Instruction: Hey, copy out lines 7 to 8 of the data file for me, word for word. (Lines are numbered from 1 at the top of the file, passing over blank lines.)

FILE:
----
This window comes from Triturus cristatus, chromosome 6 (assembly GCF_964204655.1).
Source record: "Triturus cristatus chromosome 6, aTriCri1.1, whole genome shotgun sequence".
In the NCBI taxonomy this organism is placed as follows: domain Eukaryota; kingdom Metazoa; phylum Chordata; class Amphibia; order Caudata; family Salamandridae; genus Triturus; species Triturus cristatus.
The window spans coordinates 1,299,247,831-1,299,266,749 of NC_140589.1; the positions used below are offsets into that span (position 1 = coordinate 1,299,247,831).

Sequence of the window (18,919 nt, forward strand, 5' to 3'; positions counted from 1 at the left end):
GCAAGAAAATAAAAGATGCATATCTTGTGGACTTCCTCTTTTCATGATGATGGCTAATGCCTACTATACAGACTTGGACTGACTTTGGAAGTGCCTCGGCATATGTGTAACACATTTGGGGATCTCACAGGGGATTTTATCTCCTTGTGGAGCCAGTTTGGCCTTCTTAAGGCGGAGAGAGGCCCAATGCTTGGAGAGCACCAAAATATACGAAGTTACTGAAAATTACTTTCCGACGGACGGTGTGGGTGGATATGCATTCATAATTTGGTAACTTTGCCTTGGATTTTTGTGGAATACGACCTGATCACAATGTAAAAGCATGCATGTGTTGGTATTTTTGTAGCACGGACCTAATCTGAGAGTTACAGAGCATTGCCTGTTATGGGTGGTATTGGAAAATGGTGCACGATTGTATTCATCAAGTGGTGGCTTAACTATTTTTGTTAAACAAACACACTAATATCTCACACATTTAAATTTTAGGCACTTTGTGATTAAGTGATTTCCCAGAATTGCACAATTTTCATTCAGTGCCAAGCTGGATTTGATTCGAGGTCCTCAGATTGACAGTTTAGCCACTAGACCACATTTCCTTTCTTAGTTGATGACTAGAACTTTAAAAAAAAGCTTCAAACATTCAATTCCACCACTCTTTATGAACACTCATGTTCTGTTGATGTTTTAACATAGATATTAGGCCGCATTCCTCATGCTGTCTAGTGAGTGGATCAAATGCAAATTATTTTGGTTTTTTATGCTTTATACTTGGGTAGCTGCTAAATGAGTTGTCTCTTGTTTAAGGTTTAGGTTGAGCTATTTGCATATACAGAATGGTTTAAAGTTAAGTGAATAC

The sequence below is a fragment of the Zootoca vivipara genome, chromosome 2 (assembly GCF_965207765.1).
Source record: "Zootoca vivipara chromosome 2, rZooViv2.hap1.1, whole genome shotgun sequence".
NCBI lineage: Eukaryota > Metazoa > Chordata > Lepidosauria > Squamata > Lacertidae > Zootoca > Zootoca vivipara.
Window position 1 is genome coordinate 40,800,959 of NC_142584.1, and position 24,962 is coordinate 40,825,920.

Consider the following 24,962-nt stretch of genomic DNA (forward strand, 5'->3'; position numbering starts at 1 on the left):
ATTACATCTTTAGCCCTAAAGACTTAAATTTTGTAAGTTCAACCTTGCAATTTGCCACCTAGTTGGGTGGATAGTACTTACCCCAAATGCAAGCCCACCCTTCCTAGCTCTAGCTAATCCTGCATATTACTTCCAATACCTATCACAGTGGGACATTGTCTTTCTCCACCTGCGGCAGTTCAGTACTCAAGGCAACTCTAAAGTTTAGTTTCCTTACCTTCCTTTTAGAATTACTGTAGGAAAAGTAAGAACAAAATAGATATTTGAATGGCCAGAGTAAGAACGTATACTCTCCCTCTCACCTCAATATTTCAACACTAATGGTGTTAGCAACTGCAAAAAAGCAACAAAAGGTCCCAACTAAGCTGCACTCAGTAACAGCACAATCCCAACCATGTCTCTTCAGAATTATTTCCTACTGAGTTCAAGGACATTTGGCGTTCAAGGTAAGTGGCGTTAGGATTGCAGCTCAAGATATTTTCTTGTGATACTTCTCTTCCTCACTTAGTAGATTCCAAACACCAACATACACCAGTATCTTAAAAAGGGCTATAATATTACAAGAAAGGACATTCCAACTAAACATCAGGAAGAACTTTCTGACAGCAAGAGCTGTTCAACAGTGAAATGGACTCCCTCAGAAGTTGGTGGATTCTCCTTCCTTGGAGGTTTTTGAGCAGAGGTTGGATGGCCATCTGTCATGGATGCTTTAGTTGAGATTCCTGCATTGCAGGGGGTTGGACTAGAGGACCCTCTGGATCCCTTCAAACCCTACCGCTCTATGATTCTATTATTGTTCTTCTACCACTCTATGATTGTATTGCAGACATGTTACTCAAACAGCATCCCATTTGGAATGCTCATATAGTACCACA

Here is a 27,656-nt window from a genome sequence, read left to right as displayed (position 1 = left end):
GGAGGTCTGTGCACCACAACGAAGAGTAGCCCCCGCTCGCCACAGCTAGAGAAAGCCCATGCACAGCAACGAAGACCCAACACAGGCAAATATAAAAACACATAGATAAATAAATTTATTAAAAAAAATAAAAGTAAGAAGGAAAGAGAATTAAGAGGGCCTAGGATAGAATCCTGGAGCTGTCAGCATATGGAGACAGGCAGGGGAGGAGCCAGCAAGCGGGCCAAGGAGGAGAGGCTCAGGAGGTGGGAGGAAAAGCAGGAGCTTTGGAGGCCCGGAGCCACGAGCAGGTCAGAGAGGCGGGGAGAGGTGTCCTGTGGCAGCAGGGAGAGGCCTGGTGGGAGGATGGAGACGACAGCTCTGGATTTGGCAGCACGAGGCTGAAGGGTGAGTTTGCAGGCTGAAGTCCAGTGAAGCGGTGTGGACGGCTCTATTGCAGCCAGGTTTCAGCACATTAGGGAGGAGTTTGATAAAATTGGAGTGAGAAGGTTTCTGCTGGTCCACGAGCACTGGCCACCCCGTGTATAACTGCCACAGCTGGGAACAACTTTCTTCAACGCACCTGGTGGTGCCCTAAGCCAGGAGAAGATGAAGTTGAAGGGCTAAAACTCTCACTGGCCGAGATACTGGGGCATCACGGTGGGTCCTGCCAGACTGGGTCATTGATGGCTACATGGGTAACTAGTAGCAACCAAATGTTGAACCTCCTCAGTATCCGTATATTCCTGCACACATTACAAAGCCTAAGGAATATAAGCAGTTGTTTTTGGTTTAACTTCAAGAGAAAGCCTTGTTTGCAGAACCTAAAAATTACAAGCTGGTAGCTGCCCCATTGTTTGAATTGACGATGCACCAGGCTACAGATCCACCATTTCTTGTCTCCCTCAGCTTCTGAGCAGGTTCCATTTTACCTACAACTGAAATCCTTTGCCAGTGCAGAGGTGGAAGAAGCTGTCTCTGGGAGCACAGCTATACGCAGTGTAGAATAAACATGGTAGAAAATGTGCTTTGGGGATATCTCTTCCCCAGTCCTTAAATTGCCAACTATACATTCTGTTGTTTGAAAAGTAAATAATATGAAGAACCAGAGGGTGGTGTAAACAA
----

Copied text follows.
The sequence below is a fragment of the Zootoca vivipara genome, chromosome 2 (assembly GCF_965207765.1).
Source record: "Zootoca vivipara chromosome 2, rZooViv2.hap1.1, whole genome shotgun sequence".